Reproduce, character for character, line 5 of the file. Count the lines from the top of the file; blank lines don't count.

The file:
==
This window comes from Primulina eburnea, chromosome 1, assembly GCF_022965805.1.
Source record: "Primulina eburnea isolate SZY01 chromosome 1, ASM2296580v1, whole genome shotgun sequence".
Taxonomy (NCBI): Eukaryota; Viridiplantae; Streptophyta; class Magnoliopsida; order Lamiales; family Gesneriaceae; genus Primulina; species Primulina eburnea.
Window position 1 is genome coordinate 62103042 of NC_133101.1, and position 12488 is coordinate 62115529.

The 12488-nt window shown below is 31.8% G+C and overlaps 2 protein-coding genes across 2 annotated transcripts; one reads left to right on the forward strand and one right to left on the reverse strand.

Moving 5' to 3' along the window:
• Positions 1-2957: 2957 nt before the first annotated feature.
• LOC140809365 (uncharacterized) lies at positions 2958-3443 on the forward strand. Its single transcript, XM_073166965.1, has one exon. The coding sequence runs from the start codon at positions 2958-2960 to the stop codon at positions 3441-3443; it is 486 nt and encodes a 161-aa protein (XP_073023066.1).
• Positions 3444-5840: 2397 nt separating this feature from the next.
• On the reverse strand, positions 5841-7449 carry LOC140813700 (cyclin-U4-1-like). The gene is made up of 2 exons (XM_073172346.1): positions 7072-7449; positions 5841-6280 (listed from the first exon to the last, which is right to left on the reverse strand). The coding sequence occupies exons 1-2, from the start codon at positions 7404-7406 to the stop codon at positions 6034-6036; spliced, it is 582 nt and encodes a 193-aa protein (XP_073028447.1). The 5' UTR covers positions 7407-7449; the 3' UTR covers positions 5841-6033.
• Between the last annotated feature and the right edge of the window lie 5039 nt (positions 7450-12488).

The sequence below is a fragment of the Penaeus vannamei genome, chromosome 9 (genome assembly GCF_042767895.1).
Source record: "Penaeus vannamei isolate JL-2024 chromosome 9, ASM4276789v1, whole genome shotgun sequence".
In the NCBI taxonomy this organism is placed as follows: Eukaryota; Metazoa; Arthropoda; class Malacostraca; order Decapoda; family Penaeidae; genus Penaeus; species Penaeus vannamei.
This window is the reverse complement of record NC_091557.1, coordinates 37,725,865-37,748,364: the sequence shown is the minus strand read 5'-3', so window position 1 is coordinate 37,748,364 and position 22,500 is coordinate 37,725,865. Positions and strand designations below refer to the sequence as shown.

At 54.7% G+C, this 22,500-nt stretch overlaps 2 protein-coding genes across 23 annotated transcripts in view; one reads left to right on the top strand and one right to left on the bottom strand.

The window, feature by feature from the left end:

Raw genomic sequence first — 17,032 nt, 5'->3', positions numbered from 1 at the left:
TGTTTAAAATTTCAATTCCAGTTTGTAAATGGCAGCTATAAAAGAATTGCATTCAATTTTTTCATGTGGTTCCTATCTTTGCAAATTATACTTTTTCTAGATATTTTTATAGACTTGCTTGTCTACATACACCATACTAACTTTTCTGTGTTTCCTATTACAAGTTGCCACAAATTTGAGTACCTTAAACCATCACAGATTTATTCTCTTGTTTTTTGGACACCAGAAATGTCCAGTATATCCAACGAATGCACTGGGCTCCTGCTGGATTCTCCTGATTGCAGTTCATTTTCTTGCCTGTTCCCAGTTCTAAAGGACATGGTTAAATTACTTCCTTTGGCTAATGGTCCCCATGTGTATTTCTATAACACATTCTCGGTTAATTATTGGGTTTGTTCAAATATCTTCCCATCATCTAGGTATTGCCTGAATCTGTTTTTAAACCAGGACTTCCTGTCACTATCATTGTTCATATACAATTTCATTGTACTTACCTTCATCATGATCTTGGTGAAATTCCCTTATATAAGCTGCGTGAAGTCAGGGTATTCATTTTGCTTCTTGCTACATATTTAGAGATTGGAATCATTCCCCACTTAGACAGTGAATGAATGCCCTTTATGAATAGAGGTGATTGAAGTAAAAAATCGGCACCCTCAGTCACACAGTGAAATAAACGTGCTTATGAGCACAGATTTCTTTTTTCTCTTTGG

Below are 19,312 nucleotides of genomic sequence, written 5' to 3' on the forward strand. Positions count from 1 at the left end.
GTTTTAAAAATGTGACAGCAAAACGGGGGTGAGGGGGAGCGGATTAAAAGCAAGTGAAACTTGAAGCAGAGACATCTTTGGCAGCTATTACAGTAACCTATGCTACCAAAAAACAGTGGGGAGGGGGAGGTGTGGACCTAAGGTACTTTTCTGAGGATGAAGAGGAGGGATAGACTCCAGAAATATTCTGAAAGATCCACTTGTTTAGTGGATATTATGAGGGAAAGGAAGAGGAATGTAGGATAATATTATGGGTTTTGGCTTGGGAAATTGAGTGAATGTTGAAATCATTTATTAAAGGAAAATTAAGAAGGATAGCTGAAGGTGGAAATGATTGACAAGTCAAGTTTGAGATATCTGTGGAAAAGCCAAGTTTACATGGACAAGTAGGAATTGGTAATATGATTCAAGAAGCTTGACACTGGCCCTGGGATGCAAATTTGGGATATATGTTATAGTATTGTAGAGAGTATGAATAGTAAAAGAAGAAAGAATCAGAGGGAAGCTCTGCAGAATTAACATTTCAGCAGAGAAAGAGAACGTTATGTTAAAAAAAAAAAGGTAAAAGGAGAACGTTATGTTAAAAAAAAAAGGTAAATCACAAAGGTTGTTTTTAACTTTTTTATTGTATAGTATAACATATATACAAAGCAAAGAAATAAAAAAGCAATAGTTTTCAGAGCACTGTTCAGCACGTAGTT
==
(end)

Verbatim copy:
The 12488-nt window shown below is 31.8% G+C and overlaps 2 protein-coding genes across 2 annotated transcripts; one reads left to right on the forward strand and one right to left on the reverse strand.